So how can we make labor markets move more efficiently and effectively, for the benefit of all? The solution is a technological one – big data. (Full disclosure: My company Bright.com specializes in software that uses big data to connect job seekers with opportunities. We’re joined by companies like Path.to and TalentBin, both of which are trying to make job searching more simple and intuitive with the help of big data.)

Big data can help recruiters find the right candidates to interview by cutting through the noise created by the chaos of the current job search process. Big data tools such as modern distributed file systems and map/reduce/clustering techniques make large data sets accessible and more easily analyzed. Five years ago this simply wasn’t economically possible. Back then, it was cost prohibitive to purchase enough computer servers to make these calculations, and further, vendors were constrained by the physical size limits of data centers.

Now, vendors can process billions of transactions in the cloud at a fraction of the cost of local servers. Thus, employment-related data, regardless of size, can be leveraged to find subtle patterns reflecting a current candidate’s qualifications.

Another added benefit is the reduction of human bias. All human recruiters, regardless of background, bring a bias to the resume evaluation – it’s human nature. Big data algorithms, though, are blind to names on resumes that may surface a job applicant’s race, ethnicity, religion or gender. Machine-learning algorithms, utilizing large implicit- and explicit-feedback datasets, can be trained to simulate decisions made by professional recruiters and thus reduce or eliminate evaluator bias.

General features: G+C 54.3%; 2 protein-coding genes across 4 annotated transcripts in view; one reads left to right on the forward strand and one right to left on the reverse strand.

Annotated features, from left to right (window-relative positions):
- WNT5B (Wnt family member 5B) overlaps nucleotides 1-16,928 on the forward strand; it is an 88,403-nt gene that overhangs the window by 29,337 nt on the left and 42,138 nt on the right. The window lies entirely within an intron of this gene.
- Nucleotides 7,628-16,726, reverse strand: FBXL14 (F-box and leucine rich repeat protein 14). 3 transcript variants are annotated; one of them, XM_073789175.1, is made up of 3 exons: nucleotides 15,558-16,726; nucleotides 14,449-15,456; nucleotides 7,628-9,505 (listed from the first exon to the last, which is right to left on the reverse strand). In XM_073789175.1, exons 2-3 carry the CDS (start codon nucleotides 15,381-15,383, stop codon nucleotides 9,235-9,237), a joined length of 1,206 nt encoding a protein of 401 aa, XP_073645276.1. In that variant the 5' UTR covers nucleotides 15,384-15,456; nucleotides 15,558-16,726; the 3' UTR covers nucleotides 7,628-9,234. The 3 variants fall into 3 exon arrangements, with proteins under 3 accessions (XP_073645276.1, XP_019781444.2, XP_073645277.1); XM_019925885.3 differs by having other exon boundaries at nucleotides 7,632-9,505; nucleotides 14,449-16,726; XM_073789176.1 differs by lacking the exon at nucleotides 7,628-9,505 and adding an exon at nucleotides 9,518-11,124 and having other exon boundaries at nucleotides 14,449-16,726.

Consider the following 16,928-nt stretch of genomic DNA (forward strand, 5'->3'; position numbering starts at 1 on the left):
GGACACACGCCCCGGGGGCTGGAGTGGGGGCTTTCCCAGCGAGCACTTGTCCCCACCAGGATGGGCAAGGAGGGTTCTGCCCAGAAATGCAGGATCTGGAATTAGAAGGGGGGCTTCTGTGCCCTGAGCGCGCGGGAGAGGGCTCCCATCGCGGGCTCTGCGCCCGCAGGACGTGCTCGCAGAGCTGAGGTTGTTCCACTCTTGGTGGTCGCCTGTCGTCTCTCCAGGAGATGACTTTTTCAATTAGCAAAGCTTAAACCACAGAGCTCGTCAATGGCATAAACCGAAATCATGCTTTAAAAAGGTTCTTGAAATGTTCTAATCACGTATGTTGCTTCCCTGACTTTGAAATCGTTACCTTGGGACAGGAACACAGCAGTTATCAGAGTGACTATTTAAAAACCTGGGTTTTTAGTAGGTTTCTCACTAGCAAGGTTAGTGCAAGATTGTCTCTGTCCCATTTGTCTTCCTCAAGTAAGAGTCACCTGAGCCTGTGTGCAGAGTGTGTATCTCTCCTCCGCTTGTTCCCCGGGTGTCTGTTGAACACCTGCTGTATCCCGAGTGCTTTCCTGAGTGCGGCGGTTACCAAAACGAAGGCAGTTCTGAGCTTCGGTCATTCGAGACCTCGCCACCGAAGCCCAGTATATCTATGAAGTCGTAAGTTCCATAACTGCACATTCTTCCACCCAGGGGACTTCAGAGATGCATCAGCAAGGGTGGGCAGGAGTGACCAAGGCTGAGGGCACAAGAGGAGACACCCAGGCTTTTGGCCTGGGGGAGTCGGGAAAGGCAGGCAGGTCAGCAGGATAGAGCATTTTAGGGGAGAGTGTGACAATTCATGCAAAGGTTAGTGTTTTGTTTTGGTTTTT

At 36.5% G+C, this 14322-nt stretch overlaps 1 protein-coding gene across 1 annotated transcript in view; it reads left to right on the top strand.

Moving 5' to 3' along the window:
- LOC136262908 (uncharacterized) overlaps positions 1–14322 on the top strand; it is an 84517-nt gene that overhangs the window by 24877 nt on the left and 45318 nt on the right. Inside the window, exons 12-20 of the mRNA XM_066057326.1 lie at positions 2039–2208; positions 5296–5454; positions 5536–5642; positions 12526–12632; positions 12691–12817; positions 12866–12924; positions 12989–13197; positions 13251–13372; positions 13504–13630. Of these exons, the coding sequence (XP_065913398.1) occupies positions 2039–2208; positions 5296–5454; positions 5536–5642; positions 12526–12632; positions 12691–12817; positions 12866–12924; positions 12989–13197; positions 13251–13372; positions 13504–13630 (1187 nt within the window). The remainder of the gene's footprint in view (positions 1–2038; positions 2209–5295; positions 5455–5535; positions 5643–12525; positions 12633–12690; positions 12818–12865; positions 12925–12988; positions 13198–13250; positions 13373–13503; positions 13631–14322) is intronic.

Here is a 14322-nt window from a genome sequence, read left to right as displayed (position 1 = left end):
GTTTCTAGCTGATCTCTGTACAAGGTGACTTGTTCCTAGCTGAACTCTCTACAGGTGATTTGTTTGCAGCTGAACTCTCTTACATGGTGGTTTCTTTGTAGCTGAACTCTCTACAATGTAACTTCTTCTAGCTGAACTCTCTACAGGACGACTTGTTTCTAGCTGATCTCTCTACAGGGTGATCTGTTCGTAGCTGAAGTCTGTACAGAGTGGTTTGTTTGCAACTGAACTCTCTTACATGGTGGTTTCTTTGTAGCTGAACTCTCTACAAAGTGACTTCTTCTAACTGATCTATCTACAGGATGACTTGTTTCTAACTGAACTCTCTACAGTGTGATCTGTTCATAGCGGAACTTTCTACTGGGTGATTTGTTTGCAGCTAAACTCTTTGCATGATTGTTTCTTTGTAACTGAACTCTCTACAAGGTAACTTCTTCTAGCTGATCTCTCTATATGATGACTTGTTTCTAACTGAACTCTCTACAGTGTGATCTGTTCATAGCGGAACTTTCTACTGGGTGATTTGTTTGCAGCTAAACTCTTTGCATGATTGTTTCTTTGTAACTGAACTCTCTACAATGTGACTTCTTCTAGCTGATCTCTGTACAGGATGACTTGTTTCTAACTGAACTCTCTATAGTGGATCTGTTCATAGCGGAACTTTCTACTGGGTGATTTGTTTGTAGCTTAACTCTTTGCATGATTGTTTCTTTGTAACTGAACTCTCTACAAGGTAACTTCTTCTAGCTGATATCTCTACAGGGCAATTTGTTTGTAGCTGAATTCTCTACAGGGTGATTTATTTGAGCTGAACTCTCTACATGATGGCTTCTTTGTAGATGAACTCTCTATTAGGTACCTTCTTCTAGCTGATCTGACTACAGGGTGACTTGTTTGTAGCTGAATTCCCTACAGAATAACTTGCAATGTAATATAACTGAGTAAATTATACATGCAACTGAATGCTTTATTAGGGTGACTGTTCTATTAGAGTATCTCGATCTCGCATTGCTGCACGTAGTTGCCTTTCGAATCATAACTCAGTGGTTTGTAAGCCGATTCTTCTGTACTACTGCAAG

As a result, big data allows for a multi-faceted statistical approach to the filtering process at the first level, and thus helps identify better candidates from a deeper pool.

To be clear, this isn’t to say big data can replace a job interview. The interview is about culture fit, body language, eye contact, voice intonation, and the discussion of a general fit between the job seeker and the position. Technology can’t solve that on its own. Technology can, however, make sure that candidates you bring in for an interview are the best qualified, right from the first screening.

The job search is not rocket science. But the application of data science and big data can streamline the process so interviews are filled with the best fit candidates more quickly, efficiently, and at a lower cost. Big data can revolutionize the labor space.

Steve Goodman is CEO of Bright.com.  

Photo courtesy of Everett Collection/Shutterstock.com.

  1. You are correct, Steve. Big Data can solve the problem so effectively and fast. I am looking for one to come to Malaysia to work together as well. Are you interested in Malaysian market?

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  2. Steve,